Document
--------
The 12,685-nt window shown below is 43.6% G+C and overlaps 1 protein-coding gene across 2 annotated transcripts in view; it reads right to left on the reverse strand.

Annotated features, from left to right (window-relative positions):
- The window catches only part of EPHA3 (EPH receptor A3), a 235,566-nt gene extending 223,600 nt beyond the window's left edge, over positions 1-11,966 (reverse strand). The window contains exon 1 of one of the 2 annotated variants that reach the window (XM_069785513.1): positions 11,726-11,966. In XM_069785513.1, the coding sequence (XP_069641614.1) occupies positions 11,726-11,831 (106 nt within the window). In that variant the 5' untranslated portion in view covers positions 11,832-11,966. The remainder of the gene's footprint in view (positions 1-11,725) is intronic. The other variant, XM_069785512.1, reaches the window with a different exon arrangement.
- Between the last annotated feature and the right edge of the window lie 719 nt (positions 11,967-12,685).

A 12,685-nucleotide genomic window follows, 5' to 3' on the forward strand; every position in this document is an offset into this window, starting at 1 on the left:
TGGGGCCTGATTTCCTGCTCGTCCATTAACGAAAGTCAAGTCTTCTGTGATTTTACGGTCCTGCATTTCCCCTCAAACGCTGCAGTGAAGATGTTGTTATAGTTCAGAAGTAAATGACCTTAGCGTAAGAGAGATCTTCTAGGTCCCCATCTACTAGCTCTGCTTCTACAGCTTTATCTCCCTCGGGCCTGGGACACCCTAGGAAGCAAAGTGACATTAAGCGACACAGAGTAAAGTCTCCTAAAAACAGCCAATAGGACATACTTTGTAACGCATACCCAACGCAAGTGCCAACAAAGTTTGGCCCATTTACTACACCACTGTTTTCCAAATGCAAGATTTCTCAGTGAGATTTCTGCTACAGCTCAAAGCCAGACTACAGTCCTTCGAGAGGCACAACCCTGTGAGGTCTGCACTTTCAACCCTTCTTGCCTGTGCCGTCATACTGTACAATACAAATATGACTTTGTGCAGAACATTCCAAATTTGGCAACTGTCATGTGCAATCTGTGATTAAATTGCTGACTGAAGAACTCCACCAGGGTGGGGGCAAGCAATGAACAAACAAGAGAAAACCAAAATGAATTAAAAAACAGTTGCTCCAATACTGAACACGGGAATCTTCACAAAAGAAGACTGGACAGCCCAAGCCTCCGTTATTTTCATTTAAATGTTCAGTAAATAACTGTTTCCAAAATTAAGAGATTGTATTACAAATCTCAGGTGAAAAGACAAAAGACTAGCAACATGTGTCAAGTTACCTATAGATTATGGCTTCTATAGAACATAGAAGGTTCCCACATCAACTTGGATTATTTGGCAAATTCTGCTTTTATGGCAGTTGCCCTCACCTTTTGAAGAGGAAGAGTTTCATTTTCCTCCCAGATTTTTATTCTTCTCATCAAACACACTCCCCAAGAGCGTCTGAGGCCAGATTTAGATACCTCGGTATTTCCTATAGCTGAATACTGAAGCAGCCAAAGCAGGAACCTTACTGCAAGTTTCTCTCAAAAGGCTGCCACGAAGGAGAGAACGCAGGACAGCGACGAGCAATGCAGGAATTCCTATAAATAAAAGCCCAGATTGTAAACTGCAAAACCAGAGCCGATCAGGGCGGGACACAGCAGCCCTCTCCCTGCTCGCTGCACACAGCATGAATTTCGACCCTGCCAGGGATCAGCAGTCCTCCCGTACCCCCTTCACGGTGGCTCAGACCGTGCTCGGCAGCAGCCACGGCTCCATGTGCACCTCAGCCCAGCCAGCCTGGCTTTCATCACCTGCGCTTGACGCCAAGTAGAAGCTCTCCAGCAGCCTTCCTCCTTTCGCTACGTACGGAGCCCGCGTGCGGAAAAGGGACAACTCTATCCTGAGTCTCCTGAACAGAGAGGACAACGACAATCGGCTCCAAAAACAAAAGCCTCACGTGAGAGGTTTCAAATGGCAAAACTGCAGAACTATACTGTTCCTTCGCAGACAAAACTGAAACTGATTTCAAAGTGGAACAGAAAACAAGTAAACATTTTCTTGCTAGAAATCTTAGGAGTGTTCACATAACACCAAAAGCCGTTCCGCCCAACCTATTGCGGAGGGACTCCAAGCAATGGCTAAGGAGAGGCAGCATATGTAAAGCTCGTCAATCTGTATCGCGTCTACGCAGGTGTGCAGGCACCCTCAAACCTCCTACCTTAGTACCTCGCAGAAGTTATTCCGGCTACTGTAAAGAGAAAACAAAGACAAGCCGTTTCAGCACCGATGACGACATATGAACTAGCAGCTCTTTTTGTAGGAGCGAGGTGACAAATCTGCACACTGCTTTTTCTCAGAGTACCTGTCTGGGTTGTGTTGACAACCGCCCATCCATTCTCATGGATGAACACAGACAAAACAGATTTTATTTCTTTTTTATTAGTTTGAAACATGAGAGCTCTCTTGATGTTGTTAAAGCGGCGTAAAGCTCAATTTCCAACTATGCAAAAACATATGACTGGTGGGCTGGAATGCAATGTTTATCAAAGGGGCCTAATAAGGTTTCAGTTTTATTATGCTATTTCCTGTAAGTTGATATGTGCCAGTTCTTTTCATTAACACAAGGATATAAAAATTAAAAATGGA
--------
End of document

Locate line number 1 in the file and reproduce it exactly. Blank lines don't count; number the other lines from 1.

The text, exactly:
The 12,685-nt window shown below is 43.6% G+C and overlaps 1 protein-coding gene across 2 annotated transcripts in view; it reads right to left on the reverse strand.